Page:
Typosquatting and phishing are quite a headache for businesses. Creating fake websites that look almost identical to legitimate ones has become a piece of cake for attackers. Experts can spot those fakes, but not everyone is an expert or has the time. In the US alone, businesses lose almost $2 billion each year because their clients are getting phished. These attacks are hitting the jackpot mainly because users lack awareness of the danger.
Typosquatting is an unforeseen major deal for mid-sized businesses. Imagine you’ve worked hard to build a brand and a solid online presence. Typosquatters are sneaky troublemakers who register domain names that are similar to yours but with typos or misspellings. They do this to trick customers into visiting their bogus websites instead of yours. This leads to confusion, loss of trust, or they might steal your customers’ data or money!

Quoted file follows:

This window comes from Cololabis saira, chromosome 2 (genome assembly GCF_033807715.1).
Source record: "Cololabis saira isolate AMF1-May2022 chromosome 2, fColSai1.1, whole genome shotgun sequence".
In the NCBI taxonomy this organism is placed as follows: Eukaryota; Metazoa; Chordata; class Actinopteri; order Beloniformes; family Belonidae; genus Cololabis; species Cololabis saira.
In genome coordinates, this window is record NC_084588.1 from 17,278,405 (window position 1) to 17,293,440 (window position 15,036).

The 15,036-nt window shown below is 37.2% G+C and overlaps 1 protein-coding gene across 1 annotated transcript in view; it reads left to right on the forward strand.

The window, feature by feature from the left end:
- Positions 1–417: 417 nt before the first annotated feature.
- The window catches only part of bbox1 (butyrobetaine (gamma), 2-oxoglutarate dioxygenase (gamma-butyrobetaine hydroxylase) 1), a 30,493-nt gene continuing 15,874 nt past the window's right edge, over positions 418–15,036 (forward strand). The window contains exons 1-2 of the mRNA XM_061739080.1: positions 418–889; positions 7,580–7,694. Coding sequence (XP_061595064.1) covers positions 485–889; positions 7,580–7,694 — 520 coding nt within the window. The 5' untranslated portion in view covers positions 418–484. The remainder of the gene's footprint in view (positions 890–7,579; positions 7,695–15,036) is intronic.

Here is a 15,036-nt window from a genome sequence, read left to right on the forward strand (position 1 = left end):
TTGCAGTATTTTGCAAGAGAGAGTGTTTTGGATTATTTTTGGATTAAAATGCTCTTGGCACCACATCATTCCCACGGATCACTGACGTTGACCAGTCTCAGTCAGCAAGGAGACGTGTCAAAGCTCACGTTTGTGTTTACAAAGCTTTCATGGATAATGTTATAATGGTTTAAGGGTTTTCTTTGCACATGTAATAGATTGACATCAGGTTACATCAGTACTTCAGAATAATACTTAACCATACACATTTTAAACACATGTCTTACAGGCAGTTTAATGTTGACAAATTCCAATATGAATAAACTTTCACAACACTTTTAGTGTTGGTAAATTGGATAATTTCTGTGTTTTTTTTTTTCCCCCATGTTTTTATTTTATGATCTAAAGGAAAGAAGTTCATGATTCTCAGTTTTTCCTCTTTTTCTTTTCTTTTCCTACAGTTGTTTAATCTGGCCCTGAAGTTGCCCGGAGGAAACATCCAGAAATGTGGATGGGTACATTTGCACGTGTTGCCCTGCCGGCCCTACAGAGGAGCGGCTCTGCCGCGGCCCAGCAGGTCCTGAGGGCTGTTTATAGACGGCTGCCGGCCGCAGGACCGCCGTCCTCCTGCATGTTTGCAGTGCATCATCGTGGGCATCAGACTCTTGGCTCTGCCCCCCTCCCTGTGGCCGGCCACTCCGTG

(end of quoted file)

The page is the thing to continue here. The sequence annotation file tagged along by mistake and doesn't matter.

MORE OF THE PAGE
Dealing with these attacks is a real challenge. They prey on our weaknesses, making it hard to fend them off completely. The most common method to detect phishing websites is the “blacklist” approach. They update a database with blacklisted URLs and IPs (such as Phishtank).
In our search for an all-in-one solution, we’ve come across several projects. Some (such as Opensquat) simply grab a list of URLs/domain names from an online domain source and look for substrings in them and try to determine if they’re phishing sites or not. Others (such as dnstwist) have tried a permutation or heuristic-based detection method to catch these attacks. While these methods offer promise, their Achilles’ heel lies in the realm of time complexity. As the number of permutations and patterns grows, so does the analysis time, potentially leading to delayed detection and response to real threats. Moreover, the computational resources required for such analysis can strain infrastructure, causing performance issues. Balancing innovation with efficient algorithm design becomes crucial; prioritizing algorithms with better time complexity could hold the key to a more effective and responsive phishing detection system.